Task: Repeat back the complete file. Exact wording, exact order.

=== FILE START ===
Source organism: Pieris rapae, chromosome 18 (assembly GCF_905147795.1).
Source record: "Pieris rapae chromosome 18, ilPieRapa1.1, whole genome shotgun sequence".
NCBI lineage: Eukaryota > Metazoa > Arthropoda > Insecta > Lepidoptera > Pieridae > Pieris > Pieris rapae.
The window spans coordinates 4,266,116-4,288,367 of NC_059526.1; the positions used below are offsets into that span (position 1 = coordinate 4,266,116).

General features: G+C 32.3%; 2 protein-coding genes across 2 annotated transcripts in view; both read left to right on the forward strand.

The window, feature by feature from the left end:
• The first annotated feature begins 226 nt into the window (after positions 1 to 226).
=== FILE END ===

Source organism: Pieris rapae, chromosome 18 (assembly GCF_905147795.1).
Source record: "Pieris rapae chromosome 18, ilPieRapa1.1, whole genome shotgun sequence".
NCBI lineage: Eukaryota > Metazoa > Arthropoda > Insecta > Lepidoptera > Pieridae > Pieris > Pieris rapae.
The window spans coordinates 4,266,116-4,288,367 of NC_059526.1; the positions used below are offsets into that span (position 1 = coordinate 4,266,116).

General features: G+C 32.3%; 2 protein-coding genes across 2 annotated transcripts in view; both read left to right on the forward strand.

The window, feature by feature from the left end:
• The first annotated feature begins 226 nt into the window (after positions 1 to 226).